Adbert Alzolay, Chicago Cubs

Bullpen life has definitely suited Alzolay, who’s struck out 86 batters and walked only 15 in 77.1 relief innings over the past two seasons. He saved 22 games for the Cubs last year, then dodged the Josh Hader bullet in the offseason. The late-inning plan appears settled for Chicago, with new addition Hector Neris in a setup role and Alzolay retaining the ninth.

José Alvarado, Philadelphia Phillies

For those of you who continue to insist (wrongly) that we need to focus exclusively on the bullpens of 90-win teams, here you go.

Alvarado enters spring training as the presumptive favorite for saves in a talented Philadelphia 'pen. He closed the door 10 times for the Phillies last year, producing a 2.34 xFIP and 1.74 ERA. He’s also delivered a K% north of 37.0 in each of the past two seasons, so he’s exactly the sort of reliever we want in leagues that feature seasonal innings caps (as is the case in Yahoo Sports roto formats).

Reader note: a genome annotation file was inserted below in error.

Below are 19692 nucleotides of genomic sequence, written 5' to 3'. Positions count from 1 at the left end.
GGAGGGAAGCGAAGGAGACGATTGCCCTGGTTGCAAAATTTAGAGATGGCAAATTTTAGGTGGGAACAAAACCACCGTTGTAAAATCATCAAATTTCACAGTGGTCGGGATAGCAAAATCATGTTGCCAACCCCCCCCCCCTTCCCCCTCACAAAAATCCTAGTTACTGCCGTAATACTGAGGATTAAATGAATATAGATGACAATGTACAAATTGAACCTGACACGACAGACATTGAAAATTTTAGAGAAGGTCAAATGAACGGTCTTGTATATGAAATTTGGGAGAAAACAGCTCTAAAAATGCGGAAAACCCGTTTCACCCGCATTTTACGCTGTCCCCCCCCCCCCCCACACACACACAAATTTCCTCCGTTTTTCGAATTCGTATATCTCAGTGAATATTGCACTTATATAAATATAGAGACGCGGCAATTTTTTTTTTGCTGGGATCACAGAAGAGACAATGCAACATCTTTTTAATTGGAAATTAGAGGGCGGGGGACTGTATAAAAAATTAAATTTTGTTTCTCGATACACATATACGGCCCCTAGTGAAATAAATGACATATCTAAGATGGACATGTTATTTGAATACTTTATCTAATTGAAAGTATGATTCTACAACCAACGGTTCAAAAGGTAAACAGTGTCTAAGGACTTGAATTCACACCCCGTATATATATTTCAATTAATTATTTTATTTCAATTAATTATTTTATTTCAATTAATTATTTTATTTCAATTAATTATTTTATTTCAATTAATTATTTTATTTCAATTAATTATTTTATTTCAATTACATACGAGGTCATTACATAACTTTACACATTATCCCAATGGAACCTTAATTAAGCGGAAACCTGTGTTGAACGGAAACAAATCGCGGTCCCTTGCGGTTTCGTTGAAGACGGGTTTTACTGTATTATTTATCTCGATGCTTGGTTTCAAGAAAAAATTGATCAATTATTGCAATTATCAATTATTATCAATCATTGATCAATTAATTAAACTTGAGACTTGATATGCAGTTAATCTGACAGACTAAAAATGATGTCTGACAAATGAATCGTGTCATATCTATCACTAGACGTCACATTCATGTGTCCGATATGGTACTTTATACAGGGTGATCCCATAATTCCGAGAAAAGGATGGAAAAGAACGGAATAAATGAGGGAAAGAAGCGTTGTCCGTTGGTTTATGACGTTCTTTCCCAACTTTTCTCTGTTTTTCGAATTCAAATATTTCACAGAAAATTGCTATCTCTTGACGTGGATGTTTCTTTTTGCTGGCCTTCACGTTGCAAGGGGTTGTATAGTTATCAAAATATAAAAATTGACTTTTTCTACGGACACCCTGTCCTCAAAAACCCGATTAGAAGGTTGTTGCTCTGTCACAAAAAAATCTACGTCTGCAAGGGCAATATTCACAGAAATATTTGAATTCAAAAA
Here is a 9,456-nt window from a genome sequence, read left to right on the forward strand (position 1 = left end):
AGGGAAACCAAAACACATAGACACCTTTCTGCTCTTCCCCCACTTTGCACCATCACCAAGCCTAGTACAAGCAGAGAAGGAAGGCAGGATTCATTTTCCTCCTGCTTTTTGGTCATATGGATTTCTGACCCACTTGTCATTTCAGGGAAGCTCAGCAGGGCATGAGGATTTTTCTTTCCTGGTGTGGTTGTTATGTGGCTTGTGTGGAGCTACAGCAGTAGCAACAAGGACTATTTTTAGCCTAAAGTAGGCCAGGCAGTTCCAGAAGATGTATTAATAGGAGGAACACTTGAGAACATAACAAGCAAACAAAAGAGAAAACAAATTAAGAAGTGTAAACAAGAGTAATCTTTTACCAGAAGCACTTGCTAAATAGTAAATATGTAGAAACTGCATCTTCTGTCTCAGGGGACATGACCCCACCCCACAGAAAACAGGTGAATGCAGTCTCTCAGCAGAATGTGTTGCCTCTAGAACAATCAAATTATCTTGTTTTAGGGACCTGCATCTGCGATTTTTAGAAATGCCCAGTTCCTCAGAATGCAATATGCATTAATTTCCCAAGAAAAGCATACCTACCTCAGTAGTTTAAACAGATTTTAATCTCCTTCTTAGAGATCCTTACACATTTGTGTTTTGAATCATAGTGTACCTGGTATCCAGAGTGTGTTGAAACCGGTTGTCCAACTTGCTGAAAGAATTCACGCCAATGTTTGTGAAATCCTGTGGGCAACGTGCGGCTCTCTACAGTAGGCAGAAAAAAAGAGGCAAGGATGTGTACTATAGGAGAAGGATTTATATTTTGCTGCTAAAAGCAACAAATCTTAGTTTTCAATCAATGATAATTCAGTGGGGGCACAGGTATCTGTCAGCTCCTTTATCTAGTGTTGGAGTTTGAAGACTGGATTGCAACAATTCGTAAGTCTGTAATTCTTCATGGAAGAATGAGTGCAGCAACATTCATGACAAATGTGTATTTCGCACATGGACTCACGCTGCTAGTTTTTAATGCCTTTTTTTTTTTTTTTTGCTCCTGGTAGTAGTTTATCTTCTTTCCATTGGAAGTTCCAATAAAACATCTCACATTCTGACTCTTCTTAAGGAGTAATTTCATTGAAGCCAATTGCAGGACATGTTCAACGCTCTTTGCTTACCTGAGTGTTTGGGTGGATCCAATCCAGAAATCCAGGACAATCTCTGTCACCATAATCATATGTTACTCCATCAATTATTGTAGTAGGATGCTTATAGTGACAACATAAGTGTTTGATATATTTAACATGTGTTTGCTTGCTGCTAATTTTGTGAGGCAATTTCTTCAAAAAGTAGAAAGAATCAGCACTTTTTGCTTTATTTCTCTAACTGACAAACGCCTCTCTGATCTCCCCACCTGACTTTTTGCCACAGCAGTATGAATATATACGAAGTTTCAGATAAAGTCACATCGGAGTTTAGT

Tanner Scott, Miami Marlins

Scott slashed his walk rate by more than half year-over-year (from 15.9 to 7.8) while his K% actually ticked up to 33.9. The result, of course, is that he transformed himself from a terrifying WHIP-bomb to a trustworthy relief ace. He saved a dozen games for Miami last season while delivering sparkling ratios (2.31 ERA and 0.99 WHIP). When you see this much dark red on a guy’s Statcast page, you should probably be interested.

Top-12 Relief Pitcher draft rankings

1. Jhoan Duran

2. Josh Hader

3. Edwin Diaz

4. Emmanuel Clase

5. Jordan Romano

6. Raisel Iglesias

7. Camilo Doval

8. Paul Sewald

9. Alexis Diaz

10. Cole Ragans

11. Evan Phillips

12. Ryan Helsley